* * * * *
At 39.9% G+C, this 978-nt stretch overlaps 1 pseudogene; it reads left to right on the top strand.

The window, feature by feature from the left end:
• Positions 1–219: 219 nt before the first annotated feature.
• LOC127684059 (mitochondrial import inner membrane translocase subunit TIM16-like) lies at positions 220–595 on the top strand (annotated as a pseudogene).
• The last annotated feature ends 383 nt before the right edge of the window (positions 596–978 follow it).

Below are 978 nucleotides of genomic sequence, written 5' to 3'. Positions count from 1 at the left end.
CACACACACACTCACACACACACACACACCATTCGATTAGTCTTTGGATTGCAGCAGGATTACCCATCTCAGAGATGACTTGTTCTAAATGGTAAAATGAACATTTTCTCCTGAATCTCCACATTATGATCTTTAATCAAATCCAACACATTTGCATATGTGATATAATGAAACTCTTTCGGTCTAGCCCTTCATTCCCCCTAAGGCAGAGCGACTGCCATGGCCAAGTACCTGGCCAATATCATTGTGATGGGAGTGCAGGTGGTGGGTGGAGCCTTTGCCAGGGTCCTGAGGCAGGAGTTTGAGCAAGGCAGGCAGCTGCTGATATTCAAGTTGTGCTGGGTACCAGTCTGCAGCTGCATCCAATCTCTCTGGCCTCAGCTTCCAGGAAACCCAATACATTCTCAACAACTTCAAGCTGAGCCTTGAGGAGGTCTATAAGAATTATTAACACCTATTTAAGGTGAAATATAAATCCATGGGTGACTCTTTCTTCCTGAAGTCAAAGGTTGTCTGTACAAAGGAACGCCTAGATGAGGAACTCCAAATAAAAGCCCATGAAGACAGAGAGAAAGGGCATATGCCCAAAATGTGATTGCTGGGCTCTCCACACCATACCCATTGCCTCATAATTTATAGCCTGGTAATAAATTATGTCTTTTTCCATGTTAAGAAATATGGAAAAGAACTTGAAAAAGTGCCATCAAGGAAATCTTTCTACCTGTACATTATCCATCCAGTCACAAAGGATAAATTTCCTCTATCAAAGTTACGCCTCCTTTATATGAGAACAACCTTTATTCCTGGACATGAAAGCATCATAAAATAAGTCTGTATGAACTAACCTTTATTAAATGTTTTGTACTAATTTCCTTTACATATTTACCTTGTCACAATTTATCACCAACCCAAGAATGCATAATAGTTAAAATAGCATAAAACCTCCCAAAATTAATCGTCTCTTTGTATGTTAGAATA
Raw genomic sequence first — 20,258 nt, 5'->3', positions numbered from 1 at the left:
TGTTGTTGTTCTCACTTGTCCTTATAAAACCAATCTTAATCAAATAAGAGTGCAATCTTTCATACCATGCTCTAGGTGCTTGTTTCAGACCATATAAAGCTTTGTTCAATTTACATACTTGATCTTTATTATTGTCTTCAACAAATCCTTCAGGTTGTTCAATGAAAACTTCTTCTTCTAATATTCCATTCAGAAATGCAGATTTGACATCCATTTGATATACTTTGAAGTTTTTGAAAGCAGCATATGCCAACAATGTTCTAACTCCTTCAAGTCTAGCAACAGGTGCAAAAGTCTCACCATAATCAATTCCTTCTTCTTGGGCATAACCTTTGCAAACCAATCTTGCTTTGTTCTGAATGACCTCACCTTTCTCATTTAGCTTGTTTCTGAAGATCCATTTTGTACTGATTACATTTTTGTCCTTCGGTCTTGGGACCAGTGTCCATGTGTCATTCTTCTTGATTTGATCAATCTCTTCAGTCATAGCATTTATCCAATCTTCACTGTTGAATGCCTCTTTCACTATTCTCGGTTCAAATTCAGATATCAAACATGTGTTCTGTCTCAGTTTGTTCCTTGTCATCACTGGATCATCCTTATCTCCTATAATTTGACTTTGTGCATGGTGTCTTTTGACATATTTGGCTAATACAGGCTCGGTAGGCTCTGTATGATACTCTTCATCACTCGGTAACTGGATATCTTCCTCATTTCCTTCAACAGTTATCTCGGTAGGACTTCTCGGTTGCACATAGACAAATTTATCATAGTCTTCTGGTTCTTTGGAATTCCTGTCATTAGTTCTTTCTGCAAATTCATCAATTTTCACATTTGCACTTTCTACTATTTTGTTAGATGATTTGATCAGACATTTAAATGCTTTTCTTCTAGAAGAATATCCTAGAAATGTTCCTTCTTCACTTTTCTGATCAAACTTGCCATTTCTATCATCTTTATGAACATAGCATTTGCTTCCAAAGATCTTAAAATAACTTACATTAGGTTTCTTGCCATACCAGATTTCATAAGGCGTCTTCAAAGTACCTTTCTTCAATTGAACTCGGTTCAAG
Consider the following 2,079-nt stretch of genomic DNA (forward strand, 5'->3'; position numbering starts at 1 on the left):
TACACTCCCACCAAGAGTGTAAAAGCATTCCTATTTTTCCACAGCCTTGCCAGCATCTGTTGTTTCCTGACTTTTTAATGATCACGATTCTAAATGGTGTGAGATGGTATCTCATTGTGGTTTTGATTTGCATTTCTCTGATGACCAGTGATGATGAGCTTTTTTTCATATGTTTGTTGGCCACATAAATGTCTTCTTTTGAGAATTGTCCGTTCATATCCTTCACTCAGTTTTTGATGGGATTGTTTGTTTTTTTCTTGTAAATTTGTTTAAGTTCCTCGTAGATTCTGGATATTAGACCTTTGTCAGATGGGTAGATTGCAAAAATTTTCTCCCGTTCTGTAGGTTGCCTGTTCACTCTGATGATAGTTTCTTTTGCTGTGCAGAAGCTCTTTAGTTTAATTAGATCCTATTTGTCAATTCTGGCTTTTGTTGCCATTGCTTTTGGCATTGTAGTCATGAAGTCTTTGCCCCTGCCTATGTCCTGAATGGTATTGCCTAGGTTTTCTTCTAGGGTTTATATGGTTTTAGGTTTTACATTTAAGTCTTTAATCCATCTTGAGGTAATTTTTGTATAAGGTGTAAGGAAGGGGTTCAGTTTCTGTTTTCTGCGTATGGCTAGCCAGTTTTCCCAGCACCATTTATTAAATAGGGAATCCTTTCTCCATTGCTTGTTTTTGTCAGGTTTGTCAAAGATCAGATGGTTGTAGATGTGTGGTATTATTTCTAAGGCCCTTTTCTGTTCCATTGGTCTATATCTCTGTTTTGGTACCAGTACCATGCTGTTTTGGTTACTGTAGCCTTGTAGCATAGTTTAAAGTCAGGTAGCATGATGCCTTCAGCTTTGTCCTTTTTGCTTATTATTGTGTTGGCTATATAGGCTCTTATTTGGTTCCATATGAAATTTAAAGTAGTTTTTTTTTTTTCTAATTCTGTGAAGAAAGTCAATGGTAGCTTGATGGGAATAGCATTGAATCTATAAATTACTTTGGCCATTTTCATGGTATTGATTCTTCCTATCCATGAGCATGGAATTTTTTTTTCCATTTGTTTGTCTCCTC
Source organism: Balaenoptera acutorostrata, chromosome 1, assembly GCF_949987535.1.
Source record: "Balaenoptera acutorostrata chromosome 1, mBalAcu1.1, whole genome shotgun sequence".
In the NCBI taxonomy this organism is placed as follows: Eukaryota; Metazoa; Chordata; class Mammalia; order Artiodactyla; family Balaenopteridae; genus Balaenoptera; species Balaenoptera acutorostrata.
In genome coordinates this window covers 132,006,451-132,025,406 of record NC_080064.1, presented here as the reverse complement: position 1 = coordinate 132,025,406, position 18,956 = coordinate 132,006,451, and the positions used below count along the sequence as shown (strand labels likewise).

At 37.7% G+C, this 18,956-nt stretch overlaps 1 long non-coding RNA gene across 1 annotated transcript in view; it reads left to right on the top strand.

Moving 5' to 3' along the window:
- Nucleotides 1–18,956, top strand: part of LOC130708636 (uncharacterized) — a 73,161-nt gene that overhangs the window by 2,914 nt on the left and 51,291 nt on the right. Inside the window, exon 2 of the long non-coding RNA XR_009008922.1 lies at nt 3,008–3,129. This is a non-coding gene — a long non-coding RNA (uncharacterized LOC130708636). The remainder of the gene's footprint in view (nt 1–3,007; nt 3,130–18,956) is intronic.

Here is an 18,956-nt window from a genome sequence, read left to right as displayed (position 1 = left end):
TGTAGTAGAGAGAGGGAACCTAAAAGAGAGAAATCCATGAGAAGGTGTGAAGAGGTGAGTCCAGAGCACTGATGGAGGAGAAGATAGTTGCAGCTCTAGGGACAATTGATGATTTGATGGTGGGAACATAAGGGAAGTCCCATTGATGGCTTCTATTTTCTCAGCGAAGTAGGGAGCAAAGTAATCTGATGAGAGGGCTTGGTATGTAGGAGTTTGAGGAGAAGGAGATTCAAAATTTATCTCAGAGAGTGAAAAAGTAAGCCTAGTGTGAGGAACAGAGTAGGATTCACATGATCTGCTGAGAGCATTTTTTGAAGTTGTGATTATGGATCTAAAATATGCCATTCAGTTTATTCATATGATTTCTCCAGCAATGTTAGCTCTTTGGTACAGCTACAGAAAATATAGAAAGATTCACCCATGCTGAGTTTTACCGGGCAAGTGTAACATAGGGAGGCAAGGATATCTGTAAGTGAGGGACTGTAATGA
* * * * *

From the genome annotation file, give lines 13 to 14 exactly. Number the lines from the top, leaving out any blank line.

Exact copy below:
Source record: "Balaenoptera acutorostrata chromosome 1, mBalAcu1.1, whole genome shotgun sequence".
In the NCBI taxonomy this organism is placed as follows: Eukaryota; Metazoa; Chordata; class Mammalia; order Artiodactyla; family Balaenopteridae; genus Balaenoptera; species Balaenoptera acutorostrata.